- Grade level: Junior High, Middle School
- Subject Area: Language Arts
Meet the Teacher
Gerry Del Monico is a resource room teacher at McManus Middle School [http://linden.k12.nj.us] in Linden, NJ. He and his classes often use CU-SeeMe to conduct teleconferences with classes in other parts of the country and world. This unit is based on activities that Gerry and his class have done.
(To learn more about Gerry and his work, take a look at his Teacher Case in Individualizing.)
In this unit, students use Internet search engines to collect information about the topic, "Violence in the Media and How It Affects Teenagers." Students format the information they collect into survey questions that they invite classes in other schools to answer. Students invite classes that respond to the survey to participate in a CU-SeeMe video teleconference on the survey topic.
- Use Internet search engines such as Lycos and Infoseek to collect information.
- Compile a list of survey questions on the topic of media violence and its effect on teenagers.
- Administer the survey to family, friends, classmates, and students in other schools.
- Predict survey outcomes.
- Use CU-SeeMe to coordinate a video teleconference with schools in different time zones.
Materials & Resources
In developing our lessons and activities, we made some assumptions about the hardware and software that would be available in the classroom for teachers who visit the LETSNet Website. We assume that teachers using our Internet-based lessons or activities have a computer (PC or Macintosh) with the necessary hardware components (mouse, keyboard, and monitor) as well as software (operating system, TCP/IP software, networking or dial-up software, e-mail and a World Wide Web client program, preferably Netscape, but perhaps Mosaic or Lynx). In the section below, we specify any "special" hardware or software requirements for a lesson or activity (in addition to those described above) and the level of Internet access required to do the activity.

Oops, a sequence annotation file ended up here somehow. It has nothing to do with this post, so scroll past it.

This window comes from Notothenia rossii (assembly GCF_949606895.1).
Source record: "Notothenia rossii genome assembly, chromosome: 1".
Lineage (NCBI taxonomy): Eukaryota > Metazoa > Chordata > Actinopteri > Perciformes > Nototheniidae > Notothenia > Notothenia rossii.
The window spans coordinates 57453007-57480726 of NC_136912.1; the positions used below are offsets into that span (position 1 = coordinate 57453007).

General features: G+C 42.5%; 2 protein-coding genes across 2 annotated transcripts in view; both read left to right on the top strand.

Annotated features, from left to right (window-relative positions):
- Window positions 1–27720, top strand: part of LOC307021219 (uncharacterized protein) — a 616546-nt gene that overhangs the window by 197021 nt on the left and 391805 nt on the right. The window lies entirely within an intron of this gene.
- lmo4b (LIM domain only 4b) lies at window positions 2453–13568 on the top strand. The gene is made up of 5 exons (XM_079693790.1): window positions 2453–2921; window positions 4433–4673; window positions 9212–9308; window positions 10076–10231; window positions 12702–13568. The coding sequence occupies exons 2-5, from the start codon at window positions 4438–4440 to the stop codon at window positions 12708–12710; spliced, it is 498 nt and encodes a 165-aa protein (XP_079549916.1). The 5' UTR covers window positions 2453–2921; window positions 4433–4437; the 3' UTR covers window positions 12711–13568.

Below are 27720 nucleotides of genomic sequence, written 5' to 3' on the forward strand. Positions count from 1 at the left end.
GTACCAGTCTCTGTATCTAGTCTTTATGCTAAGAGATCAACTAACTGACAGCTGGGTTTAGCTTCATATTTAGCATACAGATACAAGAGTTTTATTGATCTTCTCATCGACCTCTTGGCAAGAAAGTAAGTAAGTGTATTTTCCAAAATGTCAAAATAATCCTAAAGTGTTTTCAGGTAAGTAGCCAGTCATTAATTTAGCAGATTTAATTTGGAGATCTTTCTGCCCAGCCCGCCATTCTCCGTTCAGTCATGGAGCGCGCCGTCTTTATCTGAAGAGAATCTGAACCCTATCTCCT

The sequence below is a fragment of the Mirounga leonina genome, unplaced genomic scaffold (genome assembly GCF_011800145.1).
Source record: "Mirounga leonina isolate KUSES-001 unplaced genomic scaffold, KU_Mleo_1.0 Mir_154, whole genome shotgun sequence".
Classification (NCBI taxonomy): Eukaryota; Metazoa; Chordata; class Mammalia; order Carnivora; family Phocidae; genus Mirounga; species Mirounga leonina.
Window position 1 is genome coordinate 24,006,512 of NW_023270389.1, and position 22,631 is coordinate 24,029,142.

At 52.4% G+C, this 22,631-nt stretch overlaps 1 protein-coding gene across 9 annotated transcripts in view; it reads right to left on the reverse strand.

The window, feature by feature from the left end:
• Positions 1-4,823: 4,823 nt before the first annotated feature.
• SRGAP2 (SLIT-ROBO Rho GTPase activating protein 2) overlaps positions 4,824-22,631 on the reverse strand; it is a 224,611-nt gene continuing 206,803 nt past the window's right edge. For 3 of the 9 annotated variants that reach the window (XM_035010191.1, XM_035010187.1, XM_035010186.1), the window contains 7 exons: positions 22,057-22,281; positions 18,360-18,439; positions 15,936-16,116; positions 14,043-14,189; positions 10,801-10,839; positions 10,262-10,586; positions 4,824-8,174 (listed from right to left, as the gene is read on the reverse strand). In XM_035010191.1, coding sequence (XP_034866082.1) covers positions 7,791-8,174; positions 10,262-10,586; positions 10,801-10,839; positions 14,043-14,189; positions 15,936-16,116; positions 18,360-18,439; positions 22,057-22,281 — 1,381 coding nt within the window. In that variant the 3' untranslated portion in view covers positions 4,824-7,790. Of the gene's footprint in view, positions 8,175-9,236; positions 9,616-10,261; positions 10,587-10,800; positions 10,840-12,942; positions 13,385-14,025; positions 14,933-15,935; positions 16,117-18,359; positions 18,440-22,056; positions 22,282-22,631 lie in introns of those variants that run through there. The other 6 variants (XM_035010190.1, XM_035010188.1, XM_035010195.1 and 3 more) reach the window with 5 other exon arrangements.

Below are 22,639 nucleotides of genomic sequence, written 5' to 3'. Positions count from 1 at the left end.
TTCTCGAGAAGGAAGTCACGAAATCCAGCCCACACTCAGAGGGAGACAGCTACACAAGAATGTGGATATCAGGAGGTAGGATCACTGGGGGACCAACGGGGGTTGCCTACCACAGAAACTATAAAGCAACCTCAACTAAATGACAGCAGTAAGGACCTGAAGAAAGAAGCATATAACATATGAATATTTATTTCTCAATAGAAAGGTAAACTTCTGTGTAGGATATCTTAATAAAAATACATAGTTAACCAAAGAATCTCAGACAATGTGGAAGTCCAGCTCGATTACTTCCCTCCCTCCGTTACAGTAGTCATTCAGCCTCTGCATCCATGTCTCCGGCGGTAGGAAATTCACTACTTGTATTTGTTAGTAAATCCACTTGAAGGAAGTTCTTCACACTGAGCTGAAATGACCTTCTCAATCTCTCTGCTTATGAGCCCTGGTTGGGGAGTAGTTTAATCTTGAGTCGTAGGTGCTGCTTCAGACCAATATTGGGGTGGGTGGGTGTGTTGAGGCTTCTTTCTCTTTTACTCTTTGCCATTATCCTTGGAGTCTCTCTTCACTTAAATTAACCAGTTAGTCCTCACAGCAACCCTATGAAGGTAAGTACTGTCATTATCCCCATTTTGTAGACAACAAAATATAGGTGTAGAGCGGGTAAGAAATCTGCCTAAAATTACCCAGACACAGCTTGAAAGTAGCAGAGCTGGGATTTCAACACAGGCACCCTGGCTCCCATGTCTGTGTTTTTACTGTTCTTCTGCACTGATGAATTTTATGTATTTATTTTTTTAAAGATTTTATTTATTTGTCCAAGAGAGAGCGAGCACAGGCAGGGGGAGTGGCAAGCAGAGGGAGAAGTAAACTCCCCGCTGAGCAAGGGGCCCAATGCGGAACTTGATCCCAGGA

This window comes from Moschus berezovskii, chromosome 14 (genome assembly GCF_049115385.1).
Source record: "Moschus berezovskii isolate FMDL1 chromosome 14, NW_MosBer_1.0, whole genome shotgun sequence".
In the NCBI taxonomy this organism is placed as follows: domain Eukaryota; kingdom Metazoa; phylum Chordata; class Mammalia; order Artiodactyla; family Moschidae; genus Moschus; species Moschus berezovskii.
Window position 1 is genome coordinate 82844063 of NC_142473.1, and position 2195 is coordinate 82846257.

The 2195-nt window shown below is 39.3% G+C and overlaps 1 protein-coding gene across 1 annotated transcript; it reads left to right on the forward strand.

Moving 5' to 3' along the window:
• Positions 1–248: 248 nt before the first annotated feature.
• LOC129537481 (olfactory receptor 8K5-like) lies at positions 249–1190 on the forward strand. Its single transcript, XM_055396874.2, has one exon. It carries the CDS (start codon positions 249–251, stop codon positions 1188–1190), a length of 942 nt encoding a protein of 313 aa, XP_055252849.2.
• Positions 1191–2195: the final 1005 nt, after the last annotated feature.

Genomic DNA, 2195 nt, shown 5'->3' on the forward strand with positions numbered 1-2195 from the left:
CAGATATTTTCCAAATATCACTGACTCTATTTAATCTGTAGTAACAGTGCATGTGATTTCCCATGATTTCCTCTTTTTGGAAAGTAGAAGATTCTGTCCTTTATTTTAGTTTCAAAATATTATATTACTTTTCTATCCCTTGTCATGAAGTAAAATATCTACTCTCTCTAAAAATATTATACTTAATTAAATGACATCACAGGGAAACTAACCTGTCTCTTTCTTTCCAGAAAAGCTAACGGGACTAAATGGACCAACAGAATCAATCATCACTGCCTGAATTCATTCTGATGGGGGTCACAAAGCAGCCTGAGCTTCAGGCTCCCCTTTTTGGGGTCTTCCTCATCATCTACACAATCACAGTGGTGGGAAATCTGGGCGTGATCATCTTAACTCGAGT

- Special hardware requirements: Connectix QuickCam camera; printer.
- Special software requirements: CU-SeeMe software downloaded from Cornell University.
- Internet access: High-speed (greater than 1 MBPS via network).
Unit Lesson Plans
- Lesson One: Researching and Compiling Survey Information. Students use Internet search engines to research the survey topic "Media Violence and How It Affects Teenagers." Students work in groups to compile their information into survey questions, noting recurring facts or themes that might be relevant.
- Lesson Two: Administering the Survey. Students administer the survey to family, friends, and students in remote locations.
- Lesson Three: Conducting a Video Teleconference. Students organize a video teleconference over CU-SeeMe to discuss the results of the survey with participants.
Relation to Standards
We have drawn on the evolving standards for K-12 language arts from the National Council of English Teachers (NCET). We feel that these standards provide excellent guidelines for teachers on how to focus writing work in their classrooms.
One Computer versus Many
The plans for this unit are tailored to fit teaching situations where students have access to several computers with an Internet connection. To accommodate classrooms that do not have access to a computer lab with full Internet connections, students can work in research groups to explore Internet sites and conduct their research.
If you have only one computer with Internet access, you may choose to do one of the following:
- If you have the technology, you may hook up the computer to a TV monitor or LCD projector. This will allow the whole class to see sites in the preliminary stages when students are exploring sites created by other children.
- You may choose to have students take turns working in groups using the computer with Internet access.
- You may also download files from the Internet and save them on a disk. Now you can transfer the files you saved on a disk to the other non-Internet computers. Installing copies of your Web browser on all non-Internet computers will allow you to view the pages you saved to a disk. This will not allow students to explore hyper-links, but they will be able to access and view the information by opening each file with the Web browser.